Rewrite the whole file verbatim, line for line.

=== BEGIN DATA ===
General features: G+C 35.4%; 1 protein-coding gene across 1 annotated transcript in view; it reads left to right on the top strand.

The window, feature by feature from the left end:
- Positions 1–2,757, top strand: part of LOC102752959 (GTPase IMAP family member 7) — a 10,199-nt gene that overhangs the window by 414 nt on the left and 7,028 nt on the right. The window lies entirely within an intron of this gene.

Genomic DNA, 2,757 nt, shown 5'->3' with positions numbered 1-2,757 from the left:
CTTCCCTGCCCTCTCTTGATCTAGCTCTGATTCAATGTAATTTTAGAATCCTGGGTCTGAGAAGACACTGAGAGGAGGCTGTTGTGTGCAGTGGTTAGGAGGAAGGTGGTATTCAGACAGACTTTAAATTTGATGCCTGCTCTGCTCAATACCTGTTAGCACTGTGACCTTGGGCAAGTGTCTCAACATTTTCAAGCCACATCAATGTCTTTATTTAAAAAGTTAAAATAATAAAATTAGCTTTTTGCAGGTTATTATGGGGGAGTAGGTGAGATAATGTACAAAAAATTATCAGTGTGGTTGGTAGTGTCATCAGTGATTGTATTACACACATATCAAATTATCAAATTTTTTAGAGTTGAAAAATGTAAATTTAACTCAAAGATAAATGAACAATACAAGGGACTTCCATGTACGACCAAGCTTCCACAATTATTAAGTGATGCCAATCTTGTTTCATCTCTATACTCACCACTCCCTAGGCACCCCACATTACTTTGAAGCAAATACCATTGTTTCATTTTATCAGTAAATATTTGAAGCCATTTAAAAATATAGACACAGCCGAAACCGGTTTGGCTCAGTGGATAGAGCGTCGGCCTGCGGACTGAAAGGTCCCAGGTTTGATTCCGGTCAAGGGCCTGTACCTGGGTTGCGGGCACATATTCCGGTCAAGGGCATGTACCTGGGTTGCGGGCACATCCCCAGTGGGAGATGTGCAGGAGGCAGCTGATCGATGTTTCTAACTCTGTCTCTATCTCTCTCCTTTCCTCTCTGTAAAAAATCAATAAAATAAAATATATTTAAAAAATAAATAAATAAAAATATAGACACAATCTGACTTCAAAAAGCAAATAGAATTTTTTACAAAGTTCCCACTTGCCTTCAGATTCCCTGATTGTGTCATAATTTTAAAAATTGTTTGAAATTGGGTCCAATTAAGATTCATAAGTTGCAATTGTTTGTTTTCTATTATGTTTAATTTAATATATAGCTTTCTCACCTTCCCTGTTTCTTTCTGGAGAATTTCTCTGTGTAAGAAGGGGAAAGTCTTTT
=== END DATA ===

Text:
General features: G+C 35.4%; 1 protein-coding gene across 1 annotated transcript in view; it reads left to right on the top strand.

The window, feature by feature from the left end:
- Positions 1–2,757, top strand: part of LOC102752959 (GTPase IMAP family member 7) — a 10,199-nt gene that overhangs the window by 414 nt on the left and 7,028 nt on the right. The window lies entirely within an intron of this gene.

Genomic DNA, 2,757 nt, shown 5'->3' with positions numbered 1-2,757 from the left:
CTTCCCTGCCCTCTCTTGATCTAGCTCTGATTCAATGTAATTTTAGAATCCTGGGTCTGAGAAGACACTGAGAGGAGGCTGTTGTGTGCAGTGGTTAGGAGGAAGGTGGTATTCAGACAGACTTTAAATTTGATGCCTGCTCTGCTCAATACCTGTTAGCACTGTGACCTTGGGCAAGTGTCTCAACATTTTCAAGCCACATCAATGTCTTTATTTAAAAAGTTAAAATAATAAAATTAGCTTTTTGCAGGTTATTATGGGGGAGTAGGTGAGATAATGTACAAAAAATTATCAGTGTGGTTGGTAGTGTCATCAGTGATTGTATTACACACATATCAAATTATCAAATTTTTTAGAGTTGAAAAATGTAAATTTAACTCAAAGATAAATGAACAATACAAGGGACTTCCATGTACGACCAAGCTTCCACAATTATTAAGTGATGCCAATCTTGTTTCATCTCTATACTCACCACTCCCTAGGCACCCCACATTACTTTGAAGCAAATACCATTGTTTCATTTTATCAGTAAATATTTGAAGCCATTTAAAAATATAGACACAGCCGAAACCGGTTTGGCTCAGTGGATAGAGCGTCGGCCTGCGGACTGAAAGGTCCCAGGTTTGATTCCGGTCAAGGGCCTGTACCTGGGTTGCGGGCACATATTCCGGTCAAGGGCATGTACCTGGGTTGCGGGCACATCCCCAGTGGGAGATGTGCAGGAGGCAGCTGATCGATGTTTCTAACTCTGTCTCTATCTCTCTCCTTTCCTCTCTGTAAAAAATCAATAAAATAAAATATATTTAAAAAATAAATAAATAAAAATATAGACACAATCTGACTTCAAAAAGCAAATAGAATTTTTTACAAAGTTCCCACTTGCCTTCAGATTCCCTGATTGTGTCATAATTTTAAAAATTGTTTGAAATTGGGTCCAATTAAGATTCATAAGTTGCAATTGTTTGTTTTCTATTATGTTTAATTTAATATATAGCTTTCTCACCTTCCCTGTTTCTTTCTGGAGAATTTCTCTGTGTAAGAAGGGGAAAGTCTTTT